6 Tips for Creating a Structured Interview Process

As much as possible, organizations should strive to create a structured interview process that is standard, equitable, and efficient. In addition to making better hiring decisions, a structured interview process improves the candidate experience by making the process discernibly fairer and more transparent.

In 180 Engineering’s 2019 State of Talent Recruitment Survey, we learned that only 36% of engineering-based organizations have a well-defined, structured interviewing process. We believe that companies would benefit from creating a more systematic approach to interviewing and the following six tips will help.

Avoid comparing candidates to each other or to current employees. Instead, strive to compare candidates to the established ideal as reflected in your rubric.

Structured Interview Process Creation Tips

Tip #1 Establish position requirements. Before posting the job, determine what is required for this position, such as technical skills, role-related knowledge, soft skills, and a level of general cognitive ability. Your company and team culture and how these characteristics relate to this position must also be determined.

Tip # 3 Bank of Interview Questions. Develop a list of questions relevant to the role, work to validate your questions against the role requirements, and ask the questions consistently across all interviews. Ask both behavioral and hypothetical questions. Behavioral questions will focus on how the candidate responded to a given situation in the past. Hypothetical questions ask how they would approach challenges in your workplace. The goal is not to trick the candidate with brain teasers or crazy scenarios but to truly assess how the candidate might handle a challenge while working for your company in this position.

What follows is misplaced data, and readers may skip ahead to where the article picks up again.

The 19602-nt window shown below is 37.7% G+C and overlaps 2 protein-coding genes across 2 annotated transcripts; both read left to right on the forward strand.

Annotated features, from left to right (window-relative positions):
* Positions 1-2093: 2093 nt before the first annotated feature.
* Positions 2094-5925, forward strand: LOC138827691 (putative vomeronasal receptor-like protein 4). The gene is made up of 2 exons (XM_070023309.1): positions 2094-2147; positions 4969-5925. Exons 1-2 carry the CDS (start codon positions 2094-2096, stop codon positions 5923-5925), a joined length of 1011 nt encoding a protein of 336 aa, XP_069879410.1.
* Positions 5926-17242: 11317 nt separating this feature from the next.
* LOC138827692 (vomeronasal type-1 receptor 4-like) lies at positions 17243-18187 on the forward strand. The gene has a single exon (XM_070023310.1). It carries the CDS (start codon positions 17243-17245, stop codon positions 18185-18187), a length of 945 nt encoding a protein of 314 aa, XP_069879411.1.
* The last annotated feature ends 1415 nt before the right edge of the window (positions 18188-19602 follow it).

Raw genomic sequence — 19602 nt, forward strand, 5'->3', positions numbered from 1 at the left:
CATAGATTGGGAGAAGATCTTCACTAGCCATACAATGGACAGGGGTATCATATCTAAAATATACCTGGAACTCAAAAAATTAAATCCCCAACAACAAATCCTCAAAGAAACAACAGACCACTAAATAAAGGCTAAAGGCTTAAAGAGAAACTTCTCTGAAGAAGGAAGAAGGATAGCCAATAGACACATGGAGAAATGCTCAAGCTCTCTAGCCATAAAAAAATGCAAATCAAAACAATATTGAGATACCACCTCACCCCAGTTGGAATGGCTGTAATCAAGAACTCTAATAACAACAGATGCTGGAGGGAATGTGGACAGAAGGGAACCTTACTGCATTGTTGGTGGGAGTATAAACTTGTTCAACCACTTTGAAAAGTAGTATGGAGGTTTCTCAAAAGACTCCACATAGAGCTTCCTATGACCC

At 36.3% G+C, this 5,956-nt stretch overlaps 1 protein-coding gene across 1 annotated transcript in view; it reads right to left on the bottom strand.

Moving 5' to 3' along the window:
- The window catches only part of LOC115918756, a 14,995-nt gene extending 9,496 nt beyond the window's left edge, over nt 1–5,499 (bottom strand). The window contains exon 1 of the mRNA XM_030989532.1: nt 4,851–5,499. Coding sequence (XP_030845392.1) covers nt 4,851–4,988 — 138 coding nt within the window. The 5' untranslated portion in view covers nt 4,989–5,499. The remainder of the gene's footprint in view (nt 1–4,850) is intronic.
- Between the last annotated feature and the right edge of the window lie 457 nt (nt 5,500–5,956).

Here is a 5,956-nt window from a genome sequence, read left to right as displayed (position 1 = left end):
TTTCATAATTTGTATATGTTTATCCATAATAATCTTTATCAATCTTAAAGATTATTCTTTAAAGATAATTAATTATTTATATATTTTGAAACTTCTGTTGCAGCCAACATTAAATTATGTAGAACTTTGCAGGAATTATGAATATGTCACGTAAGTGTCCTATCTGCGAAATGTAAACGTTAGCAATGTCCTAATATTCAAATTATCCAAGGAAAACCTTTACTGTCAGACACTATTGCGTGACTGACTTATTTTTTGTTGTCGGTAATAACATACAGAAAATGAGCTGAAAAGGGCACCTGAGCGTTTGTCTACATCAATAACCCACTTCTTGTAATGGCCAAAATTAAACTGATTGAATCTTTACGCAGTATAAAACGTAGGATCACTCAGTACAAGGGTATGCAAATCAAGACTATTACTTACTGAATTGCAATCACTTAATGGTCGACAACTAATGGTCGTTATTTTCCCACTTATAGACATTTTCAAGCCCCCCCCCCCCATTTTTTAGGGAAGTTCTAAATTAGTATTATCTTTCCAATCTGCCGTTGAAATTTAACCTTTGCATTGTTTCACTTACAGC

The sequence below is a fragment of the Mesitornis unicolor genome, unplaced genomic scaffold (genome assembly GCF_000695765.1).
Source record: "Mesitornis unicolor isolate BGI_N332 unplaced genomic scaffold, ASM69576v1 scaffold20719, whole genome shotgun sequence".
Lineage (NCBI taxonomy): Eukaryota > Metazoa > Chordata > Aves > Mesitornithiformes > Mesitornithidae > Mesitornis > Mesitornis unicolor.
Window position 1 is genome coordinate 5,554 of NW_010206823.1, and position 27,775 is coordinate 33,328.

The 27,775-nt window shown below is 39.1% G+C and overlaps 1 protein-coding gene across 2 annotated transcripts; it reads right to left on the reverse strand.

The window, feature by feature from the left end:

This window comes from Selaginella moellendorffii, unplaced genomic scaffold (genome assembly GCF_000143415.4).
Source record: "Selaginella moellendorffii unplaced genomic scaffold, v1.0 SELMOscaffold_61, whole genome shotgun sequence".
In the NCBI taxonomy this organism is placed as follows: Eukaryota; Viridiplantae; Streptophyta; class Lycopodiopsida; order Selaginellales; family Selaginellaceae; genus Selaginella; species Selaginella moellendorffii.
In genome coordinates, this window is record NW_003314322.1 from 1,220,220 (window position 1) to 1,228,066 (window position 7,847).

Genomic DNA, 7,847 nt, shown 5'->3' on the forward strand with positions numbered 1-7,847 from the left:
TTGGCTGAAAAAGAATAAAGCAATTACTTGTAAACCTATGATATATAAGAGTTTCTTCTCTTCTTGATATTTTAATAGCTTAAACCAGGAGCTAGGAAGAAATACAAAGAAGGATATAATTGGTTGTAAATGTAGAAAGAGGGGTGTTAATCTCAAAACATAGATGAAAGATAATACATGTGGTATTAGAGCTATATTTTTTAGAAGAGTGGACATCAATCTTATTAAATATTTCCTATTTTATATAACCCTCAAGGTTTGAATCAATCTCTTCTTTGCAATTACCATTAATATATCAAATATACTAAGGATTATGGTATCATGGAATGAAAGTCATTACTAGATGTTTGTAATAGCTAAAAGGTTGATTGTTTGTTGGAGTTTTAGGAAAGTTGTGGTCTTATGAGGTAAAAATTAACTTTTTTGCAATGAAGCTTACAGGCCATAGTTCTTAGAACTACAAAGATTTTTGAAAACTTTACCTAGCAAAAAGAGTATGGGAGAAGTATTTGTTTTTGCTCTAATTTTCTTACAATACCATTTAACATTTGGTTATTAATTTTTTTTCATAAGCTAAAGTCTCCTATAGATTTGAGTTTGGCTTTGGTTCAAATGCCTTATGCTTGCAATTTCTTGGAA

Tip #3  Create a Rubric. Once you have a bank of solid interview questions, figure out what the good, mediocre, and poor answers look like, and record them in a rubric. Then, ask each candidate the same questions in the same way and grade their answers against your rubric.

Tip #4 Standard Rubric Scoring. Develop standard rubric scoring for a given position or type of position. Consistently assessing candidates against the same expectations reduces unintentional bias and allows you to predict on-the-job performance better. Avoid comparing candidates to each other or to current employees. Instead, strive to compare candidates to the established ideal as reflected in your rubric.

Tip #5 Interviewer Recommendations. After each interview, the interviewer completes the rubric, makes notes about the candidate’s specific answers within the interview, and makes a hire or no-hire recommendation.

Tip #6 Train Interviewers. Interviewing is a skill that must be practiced and perfected. Interviewers should undergo training and, if possible and appropriate, shadow experienced interviewers.

 

Interested in learning more about Elevating Soft Skills in Engineering Talent Acquisition? Download eBook.

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